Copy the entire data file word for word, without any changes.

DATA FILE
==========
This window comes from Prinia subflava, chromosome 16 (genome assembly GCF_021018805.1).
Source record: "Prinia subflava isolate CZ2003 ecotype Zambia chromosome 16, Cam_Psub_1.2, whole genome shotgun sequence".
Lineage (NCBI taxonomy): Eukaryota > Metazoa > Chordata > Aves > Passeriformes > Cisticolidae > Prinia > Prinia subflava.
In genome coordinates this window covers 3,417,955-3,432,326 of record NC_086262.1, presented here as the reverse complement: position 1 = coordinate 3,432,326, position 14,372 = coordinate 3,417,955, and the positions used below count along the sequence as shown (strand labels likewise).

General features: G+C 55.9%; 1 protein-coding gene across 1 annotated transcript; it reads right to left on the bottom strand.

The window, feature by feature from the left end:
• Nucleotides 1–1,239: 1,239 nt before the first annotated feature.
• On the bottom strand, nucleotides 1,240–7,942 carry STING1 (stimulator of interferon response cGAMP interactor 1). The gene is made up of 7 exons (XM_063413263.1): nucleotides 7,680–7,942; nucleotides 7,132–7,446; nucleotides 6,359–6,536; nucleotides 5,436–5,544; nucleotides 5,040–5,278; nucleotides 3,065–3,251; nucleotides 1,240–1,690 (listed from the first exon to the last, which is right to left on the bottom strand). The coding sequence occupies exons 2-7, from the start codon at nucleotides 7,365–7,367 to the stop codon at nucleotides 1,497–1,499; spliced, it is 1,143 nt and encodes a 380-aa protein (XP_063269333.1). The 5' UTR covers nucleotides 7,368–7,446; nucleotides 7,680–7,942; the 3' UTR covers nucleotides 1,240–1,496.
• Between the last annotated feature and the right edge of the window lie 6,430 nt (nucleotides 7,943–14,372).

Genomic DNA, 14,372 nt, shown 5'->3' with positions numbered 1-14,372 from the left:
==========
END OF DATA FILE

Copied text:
This window comes from Prinia subflava, chromosome 16 (genome assembly GCF_021018805.1).
Source record: "Prinia subflava isolate CZ2003 ecotype Zambia chromosome 16, Cam_Psub_1.2, whole genome shotgun sequence".
Lineage (NCBI taxonomy): Eukaryota > Metazoa > Chordata > Aves > Passeriformes > Cisticolidae > Prinia > Prinia subflava.
In genome coordinates this window covers 3,417,955-3,432,326 of record NC_086262.1, presented here as the reverse complement: position 1 = coordinate 3,432,326, position 14,372 = coordinate 3,417,955, and the positions used below count along the sequence as shown (strand labels likewise).

General features: G+C 55.9%; 1 protein-coding gene across 1 annotated transcript; it reads right to left on the bottom strand.

The window, feature by feature from the left end:
• Nucleotides 1–1,239: 1,239 nt before the first annotated feature.
• On the bottom strand, nucleotides 1,240–7,942 carry STING1 (stimulator of interferon response cGAMP interactor 1). The gene is made up of 7 exons (XM_063413263.1): nucleotides 7,680–7,942; nucleotides 7,132–7,446; nucleotides 6,359–6,536; nucleotides 5,436–5,544; nucleotides 5,040–5,278; nucleotides 3,065–3,251; nucleotides 1,240–1,690 (listed from the first exon to the last, which is right to left on the bottom strand). The coding sequence occupies exons 2-7, from the start codon at nucleotides 7,365–7,367 to the stop codon at nucleotides 1,497–1,499; spliced, it is 1,143 nt and encodes a 380-aa protein (XP_063269333.1). The 5' UTR covers nucleotides 7,368–7,446; nucleotides 7,680–7,942; the 3' UTR covers nucleotides 1,240–1,496.
• Between the last annotated feature and the right edge of the window lie 6,430 nt (nucleotides 7,943–14,372).

Genomic DNA, 14,372 nt, shown 5'->3' with positions numbered 1-14,372 from the left: